Great Moss

Great Moss (5707-5711)
Great Moss. (Click on the photo for added detail.)

Last week I finished processing the first panorama from our recent visit to the Lake District. You really need to click on this to see the larger version. This was from the longest and most remote walk I did this year, and definitely the most rewarding. It’s an 8-mile walk in this kind of terrain, involving 410m of ascent and a river crossing. It also starts in a more remote area, requiring a 12-mile drive through two consecutive mountain passes, Wrynose and Hardknott, known for having (I think) the hardest gradient in the UK. Let’s just say I was happy I was driving a rather powerful diesel. Both the drive and the walk had been on my list for several years, but I never got around to doing them. This year, with the water levels lower than usual (meaning it was unlikely I wouldn’t be able to do the river crossing) and happening to be there during a week of sunshine (so the drive didn’t pose any weather hazard) I knew I couldn’t let it slide.

So with gear packed and lunch prepared I drove down to the Roman fort at Hardknott, and started my walk nearby. I passed a farm at the beginning of my walk, and that was all I would see of human settlements for the rest of the walk. Barring some old infrastructure – sheep enclosures, bridges, etc. The midway point was in Great Moss, a flat depression circled by the fells, and through which the river Esk winds its way. This is where I had to find a safe place to cross the river, which proved easier than I feared. I also stopped for a while to eat my lunch and just soak in the solitude.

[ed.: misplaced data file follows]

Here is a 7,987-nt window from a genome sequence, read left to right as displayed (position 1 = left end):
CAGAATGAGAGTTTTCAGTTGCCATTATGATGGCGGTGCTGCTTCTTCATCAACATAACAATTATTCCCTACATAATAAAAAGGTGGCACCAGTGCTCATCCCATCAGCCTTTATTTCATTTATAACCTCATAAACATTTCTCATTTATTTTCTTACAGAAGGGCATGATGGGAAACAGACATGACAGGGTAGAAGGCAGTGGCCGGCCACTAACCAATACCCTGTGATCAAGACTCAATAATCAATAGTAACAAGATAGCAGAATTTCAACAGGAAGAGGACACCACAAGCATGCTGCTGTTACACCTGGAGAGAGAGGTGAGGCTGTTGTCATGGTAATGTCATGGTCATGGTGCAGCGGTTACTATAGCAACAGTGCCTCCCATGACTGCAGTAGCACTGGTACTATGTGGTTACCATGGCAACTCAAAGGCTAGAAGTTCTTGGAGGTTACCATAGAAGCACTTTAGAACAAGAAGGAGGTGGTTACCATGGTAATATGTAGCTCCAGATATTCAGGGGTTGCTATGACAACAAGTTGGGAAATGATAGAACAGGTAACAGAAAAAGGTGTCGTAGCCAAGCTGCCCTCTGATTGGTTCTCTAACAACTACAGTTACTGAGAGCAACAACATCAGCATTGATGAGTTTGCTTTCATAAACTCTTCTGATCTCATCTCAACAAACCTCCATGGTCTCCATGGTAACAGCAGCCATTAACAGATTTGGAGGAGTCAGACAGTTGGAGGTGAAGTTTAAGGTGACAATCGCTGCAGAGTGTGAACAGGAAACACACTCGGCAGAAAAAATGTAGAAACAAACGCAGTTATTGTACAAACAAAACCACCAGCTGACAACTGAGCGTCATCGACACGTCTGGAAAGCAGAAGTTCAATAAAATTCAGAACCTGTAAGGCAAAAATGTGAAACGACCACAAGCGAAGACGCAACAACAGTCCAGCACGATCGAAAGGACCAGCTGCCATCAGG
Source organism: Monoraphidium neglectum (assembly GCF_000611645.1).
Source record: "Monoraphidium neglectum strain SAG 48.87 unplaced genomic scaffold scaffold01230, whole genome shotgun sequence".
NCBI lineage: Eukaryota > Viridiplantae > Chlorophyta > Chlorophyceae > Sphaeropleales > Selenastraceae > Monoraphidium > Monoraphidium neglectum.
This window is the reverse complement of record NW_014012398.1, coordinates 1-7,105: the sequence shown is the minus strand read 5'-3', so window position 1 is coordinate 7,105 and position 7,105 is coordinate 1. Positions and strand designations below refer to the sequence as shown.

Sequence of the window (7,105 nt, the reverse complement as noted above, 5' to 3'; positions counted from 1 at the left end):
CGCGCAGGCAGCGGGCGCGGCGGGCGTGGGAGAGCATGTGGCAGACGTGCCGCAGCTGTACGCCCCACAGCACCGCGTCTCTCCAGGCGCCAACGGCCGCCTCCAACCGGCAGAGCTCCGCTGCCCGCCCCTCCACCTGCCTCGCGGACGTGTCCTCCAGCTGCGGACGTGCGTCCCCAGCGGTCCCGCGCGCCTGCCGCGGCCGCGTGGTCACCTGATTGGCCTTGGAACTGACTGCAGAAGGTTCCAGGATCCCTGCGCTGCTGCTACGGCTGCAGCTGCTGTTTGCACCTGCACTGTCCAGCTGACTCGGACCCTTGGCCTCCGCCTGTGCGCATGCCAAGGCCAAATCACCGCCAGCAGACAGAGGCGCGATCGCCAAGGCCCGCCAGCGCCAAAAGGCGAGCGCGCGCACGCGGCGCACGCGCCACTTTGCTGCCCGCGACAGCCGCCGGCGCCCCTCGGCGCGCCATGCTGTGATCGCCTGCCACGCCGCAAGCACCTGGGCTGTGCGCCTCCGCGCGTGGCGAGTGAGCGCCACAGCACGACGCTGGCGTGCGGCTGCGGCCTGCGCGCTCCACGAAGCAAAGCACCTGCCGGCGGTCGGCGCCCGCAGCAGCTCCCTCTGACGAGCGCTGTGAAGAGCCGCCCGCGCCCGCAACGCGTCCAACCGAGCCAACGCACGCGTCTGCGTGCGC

I took this photo soon after I left Great Moss and started ascending for the return leg. Surprisingly, the scene wasn’t too contrasty, so I could do without using the grad filters. So to keep things quick I took the photos handheld. A short while later I spotted three walkers below, trying to find a place to cross the river. I was thinking they should have walked further upstream, where the river is wider and shallower. And what do you think, I crossed paths with another walker just seconds later who remarked the exact same thing. We had a short chat, as one does in these circumstances and I was soon back on my way.


Leave a Comment

Fill in your details below or click an icon to log in: Logo

You are commenting using your account. Log Out /  Change )

Google+ photo

You are commenting using your Google+ account. Log Out /  Change )

Twitter picture

You are commenting using your Twitter account. Log Out /  Change )

Facebook photo

You are commenting using your Facebook account. Log Out /  Change )


Connecting to %s